ISLAMABAD, Pakistan (CNN) -- Pakistan's government says talks are over in a tense standoff with radical Islamic students who are locked inside the Lal Masjid, or Red Mosque.
A Pakistani army soldier escorts a blindfolded militant who was holed up in the mosque.
"There will be no more dialogue," said Deputy Information Minister Tariq Azim. "It has to be an absolutely total surrender, unconditional total surrender."
Pakistani forces and the students exchanged periodic gunfire early Friday that was punctuated by heavy explosions.
The Pakistani government refused to meet a demand by those inside the controversial mosque that they be allowed to surrender without facing arrest. Watch as the mosque standoff continues »
Intelligence sources say the nearly 1,000 people who remain holed up inside the mosque are facing a food and water shortage that is making living conditions inside miserable.
At least 50 of those people are well-armed hard-liners, according to Interior Minister Aftab Ahmed Khan Sherpao.
Maulana Abdul Aziz, the top cleric of the Red Mosque, joined the government's call for the students to surrender, a day after he was arrested trying to slip out of the mosque disguised in a burqa -- the head-to-toe covering worn by some Muslim women.
More than 1,200 of the students have already surrendered, although less than 10 have done so since early Thursday. Aziz told state-run TV that about 850 students remained inside -- including children, around 600 women and some 14 men armed with Kalashnikov sub-machine guns.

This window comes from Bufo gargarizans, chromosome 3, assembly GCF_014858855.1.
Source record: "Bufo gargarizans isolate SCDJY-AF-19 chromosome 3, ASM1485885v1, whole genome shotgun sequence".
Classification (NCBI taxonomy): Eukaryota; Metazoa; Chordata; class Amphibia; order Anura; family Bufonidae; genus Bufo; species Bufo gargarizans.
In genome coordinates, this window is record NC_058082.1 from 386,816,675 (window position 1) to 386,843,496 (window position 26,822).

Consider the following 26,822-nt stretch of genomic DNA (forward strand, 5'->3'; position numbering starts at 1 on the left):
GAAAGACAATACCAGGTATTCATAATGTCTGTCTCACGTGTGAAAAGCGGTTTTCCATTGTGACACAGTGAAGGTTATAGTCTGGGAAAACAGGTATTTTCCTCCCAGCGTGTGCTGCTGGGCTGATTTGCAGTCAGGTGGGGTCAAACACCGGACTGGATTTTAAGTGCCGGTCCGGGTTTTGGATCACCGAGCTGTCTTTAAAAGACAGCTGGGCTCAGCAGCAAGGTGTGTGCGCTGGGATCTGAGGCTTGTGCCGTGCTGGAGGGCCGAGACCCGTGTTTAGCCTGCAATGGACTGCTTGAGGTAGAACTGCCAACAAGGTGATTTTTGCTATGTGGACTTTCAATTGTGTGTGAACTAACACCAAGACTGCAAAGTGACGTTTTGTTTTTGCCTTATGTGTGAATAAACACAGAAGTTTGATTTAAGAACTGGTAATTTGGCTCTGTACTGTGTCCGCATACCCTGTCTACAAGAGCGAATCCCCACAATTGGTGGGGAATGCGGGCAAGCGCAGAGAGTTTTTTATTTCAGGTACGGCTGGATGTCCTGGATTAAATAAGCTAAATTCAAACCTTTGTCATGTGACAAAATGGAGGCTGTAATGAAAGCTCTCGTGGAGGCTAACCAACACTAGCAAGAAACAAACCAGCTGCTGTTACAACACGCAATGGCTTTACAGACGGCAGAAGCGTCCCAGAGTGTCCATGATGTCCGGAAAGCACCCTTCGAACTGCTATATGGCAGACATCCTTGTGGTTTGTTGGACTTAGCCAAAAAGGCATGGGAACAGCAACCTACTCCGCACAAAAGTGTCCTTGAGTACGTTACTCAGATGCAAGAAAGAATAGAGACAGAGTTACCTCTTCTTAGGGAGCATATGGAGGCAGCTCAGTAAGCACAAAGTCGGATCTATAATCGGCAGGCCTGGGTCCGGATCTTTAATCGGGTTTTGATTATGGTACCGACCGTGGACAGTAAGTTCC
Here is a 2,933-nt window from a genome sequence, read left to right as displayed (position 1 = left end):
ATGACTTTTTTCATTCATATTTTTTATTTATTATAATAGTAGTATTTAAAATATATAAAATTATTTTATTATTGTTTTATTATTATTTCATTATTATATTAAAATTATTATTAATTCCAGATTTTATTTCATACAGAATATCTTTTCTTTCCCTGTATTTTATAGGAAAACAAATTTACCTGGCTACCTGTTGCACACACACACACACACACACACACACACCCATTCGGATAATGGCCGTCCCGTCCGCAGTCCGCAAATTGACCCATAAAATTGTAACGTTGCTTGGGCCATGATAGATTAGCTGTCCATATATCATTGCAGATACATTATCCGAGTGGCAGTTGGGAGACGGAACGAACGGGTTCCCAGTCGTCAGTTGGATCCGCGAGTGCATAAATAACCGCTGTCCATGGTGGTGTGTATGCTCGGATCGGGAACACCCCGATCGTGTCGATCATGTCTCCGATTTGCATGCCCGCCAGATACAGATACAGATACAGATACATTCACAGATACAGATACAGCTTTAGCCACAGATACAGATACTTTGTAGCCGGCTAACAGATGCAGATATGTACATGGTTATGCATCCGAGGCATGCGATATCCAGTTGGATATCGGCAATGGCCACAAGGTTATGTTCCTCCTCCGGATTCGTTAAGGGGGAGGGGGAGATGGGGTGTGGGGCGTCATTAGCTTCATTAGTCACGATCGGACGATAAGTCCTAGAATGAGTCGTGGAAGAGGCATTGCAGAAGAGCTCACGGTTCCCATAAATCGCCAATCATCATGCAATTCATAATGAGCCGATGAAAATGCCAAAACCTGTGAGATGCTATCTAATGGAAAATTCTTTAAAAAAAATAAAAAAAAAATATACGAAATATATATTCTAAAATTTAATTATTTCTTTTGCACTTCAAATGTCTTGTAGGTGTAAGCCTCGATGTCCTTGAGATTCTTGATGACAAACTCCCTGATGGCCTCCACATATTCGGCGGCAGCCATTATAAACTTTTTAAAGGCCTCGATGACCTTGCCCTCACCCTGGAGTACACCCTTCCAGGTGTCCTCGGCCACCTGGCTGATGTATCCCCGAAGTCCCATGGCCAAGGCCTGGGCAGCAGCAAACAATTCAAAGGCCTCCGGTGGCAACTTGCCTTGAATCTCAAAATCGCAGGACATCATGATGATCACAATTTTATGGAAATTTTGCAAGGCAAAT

Brigadier Gen. Tareen of the Pakistan Rangers, head of the military operation at the mosque, said the older students inside were using young boys and girls as human shields.
"We will establish writ of the government at any cost, and these people don't have any other choice other than to surrender," he said.
Pakistani forces have demolished the Red Mosque's front walls and warned students by loudspeaker they had one last chance to surrender before a full attack took place, intelligence and military sources told CNN.
At least 24 people, including two members of the security forces and one journalist, have been killed in the two days of battles.
Tensions have been simmering between police and the students at the mosque, who are blamed for a string of recent kidnappings of civilians, Chinese nationals and Pakistani police. The government has been investigating the activities of the mosque, whose students who are demanding sharia, or Islamic law, be instituted in Islamabad.
As part of the clampdown on the mosque compound -- which includes several madrassas, or religious schools -- police set up a security perimeter around the area last week.
The violence began Tuesday when about 150 militant students attacked a police checkpoint close to the mosque. Police fired tear gas, and the students fought back with sticks and guns.
Pakistan President Pervez Musharraf earlier announced he would give 5,000 rupees (U.S. $83) to any student who surrendered.
The Pakistan Rangers, a paramilitary group, are conducting the operation with the help of the police and the army. The area around the mosque is totally sealed, and nobody is allowed to enter or leave. E-mail to a friend
CNN's Syed Mohsin Naqvi contributed to this report.